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~July 2002~
  • The Secretary of the Board


Most community boards elect or appoint one member to be the secretary of the group. That means that this person writes the minutes of the board meetings. This is not an easy job. The secretary has to be a careful listener so that no important actions of the board go unrecorded. But the secretary is also a board member and needs to contribute to the conversation; so the secretary must be able to listen, write and talk and have the ability to shift gears quickly.

The most frequent error of secretaries is an urge to record everything that is said at the meeting; but that is not necessary. The minutes need to be a legal and historic record of decisions and actions, not of the discussions that led to them; or to quote Robert's Rules of Order, 5th edition, what is done not what is said. Below are some hints that can help simplify the job.


  • A title that includes the date of the meeting, the name of the organization and the place the meeting was held.
  • A first line that indicates the time the meeting was called to order by the elected head of the organization (the President or occasionally the Vice President in the President's absence).
  • A list of the names of those present at the meeting, followed by a list of those not present.
  • Subsequent sections can follow the form of the agenda.

  • REVIEW OF THE MINUTES OF THE LAST MEETING: The previous meeting's minutes are either approved by the Board as submitted or as amended at the meeting. If they are amended (i.e. an error or omission is found), the language of the amendment(s) must be included in the minutes.
  • COMMITTEE REPORTS: It is helpful for many reasons if committees submit written reports in advance. These can then be referred to as attachments to the minutes and only motions passed as a result of the committee report need to be recorded. Unless there is a motion, committee reports need not be approved.
  • MOTIONS: When a motion is made, the name of the person making the motion is included in the minutes, followed by the wording of the motion. Some boards use motion forms and ask the mover of the motion to write one out and give it to the secretary. This can be a helpful device. Also, it is helpful if motions recorded in the minutes are in bold face so that they are easily seen.
    • Any amendments to the motion are handled the same way, and amendments in the order moved are voted on before the motion itself.
    • Motions that are withdrawn are not included in the minutes.
    • It isn't necessary to paraphrase all the debate that goes into the discussion before a motion is voted on unless someone expressly asks that the minutes show his/her comments. This usually happens when someone senses he/she is in a minority and wants to record his/her disagreement.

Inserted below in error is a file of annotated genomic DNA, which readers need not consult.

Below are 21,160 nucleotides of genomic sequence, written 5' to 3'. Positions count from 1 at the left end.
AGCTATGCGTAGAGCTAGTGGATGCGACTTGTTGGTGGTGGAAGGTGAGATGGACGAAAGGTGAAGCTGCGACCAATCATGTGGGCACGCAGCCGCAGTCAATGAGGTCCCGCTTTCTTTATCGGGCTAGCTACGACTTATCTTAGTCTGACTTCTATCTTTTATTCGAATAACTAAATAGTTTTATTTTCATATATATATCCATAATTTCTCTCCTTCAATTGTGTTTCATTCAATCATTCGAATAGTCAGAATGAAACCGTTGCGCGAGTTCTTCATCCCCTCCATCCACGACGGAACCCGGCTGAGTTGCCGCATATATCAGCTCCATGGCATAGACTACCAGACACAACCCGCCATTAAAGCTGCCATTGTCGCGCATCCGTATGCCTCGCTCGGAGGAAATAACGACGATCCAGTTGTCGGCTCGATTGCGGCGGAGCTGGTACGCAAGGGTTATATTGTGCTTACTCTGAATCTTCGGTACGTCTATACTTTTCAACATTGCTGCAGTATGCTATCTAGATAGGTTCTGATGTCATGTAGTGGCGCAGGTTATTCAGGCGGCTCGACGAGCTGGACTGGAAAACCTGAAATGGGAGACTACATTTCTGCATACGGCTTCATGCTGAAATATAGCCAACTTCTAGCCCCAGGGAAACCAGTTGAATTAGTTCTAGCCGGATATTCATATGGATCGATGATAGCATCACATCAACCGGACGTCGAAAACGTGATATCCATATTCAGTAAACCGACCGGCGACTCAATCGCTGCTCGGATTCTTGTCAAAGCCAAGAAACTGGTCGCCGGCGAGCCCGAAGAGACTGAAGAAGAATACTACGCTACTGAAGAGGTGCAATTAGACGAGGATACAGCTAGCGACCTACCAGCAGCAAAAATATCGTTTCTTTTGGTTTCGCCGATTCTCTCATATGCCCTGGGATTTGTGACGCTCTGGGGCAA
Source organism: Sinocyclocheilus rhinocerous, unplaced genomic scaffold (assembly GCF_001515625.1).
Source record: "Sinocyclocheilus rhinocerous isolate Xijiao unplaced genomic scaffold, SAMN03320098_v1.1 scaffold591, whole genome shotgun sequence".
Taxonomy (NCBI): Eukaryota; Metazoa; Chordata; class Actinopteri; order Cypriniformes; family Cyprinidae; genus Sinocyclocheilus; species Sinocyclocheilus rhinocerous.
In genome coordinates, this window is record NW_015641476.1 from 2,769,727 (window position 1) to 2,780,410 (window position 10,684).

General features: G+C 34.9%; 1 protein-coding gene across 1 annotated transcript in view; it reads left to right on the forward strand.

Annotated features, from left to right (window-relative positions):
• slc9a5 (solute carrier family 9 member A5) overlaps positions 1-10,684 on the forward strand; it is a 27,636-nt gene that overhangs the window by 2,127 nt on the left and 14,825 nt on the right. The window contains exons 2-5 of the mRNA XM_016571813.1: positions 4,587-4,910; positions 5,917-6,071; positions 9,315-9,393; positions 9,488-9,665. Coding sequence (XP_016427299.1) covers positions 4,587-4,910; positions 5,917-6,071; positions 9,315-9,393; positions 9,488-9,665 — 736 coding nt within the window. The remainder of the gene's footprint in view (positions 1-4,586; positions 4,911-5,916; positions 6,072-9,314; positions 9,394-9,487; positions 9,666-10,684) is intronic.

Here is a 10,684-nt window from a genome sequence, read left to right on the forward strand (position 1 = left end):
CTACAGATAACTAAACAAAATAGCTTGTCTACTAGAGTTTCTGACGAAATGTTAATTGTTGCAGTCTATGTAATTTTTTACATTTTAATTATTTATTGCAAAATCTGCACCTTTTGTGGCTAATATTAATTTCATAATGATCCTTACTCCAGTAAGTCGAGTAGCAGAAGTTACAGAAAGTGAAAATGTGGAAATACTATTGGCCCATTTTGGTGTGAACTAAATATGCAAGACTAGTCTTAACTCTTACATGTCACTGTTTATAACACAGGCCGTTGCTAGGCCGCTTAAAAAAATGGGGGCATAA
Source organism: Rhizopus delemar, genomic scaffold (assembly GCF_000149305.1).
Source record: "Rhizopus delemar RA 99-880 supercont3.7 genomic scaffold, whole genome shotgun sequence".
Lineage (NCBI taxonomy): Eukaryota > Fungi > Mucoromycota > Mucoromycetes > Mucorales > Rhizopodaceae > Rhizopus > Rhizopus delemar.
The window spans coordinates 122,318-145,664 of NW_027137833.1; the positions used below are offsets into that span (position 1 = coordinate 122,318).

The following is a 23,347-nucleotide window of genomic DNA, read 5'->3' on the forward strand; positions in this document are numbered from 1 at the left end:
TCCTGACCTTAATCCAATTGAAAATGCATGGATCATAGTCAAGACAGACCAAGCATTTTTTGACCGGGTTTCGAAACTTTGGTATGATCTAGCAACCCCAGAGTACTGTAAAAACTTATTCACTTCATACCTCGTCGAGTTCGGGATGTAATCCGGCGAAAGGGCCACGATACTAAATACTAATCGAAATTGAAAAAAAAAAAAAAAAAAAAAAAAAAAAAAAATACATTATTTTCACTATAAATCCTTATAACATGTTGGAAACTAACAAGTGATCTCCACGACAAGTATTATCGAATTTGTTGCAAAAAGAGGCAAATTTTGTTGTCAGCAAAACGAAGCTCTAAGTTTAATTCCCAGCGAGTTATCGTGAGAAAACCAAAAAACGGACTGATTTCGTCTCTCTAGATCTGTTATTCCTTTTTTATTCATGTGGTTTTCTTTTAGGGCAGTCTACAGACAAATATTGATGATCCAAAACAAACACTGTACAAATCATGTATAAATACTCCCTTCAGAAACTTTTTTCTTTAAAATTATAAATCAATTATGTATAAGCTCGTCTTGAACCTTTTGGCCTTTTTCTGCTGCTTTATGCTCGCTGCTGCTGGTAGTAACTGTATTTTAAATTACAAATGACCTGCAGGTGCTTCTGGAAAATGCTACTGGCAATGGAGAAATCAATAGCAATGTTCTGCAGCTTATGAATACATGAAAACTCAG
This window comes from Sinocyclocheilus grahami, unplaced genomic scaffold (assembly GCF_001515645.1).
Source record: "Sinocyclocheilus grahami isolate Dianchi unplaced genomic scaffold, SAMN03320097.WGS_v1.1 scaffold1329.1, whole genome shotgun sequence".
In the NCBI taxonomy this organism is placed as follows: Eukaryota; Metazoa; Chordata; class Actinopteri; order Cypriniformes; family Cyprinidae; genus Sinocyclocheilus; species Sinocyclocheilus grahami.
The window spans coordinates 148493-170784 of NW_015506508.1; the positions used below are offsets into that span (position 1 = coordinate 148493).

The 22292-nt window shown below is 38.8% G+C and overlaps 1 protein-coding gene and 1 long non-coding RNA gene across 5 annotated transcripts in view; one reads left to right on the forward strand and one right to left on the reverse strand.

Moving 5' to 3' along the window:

• If someone on the board declares he/she has a conflict of interest in the issue at hand and can neither discuss nor vote on the issue, that name should also be shown in the minutes so that everyone reading the minutes understands that the conflict was declared.
    • When the motion is voted on, the minutes state the decision: "The motion carried" or "The motion was defeated." Abstentions from voting are only recorded when the abstainer requests it.
  • ASSIGNMENTS, PLANS, APPOINTMENTS: The minutes should record assignments made to board members and/or staff during the meeting, plans that are made and any new members appointed to committees. If a board member is to be appointed to serve until the next election of members because someone has left the board, this requires a motion and a vote on the part of the board.
  • The minutes would then list any old or new business discussed that was not specifically mentioned in the agenda and any decisions made pertaining to them. Then the minutes should list the date, time and place of the next meeting and the time the meeting was adjourned.
  • Secretaries usually sign the minutes with the complimentary close of "respectfully submitted," (name of secretary).

And all respect to the secretary who can clearly differentiate between what was done at the meeting and what was said!

Jeanne H. Bradner

Jeanne H. Bradner is an author, consultant, trainer and speaker on volunteerism, board development and leadership. She is the author of three publications, Passionate Volunteerism, The Board Member's Guide, A Beneficial Bestiary and Leading Volunteers for Results: Building Communities Today. She served as director of the Illinois Governor's Office of Voluntary Action, Midwest Regional Director of ACTION, and Executive Director of the Illinois Commission on Community Service. She is the volunteer program specialist for Illinois' Harper College Volunteer Management curriculum.

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Copyright 2002 by Nancy Macduff.

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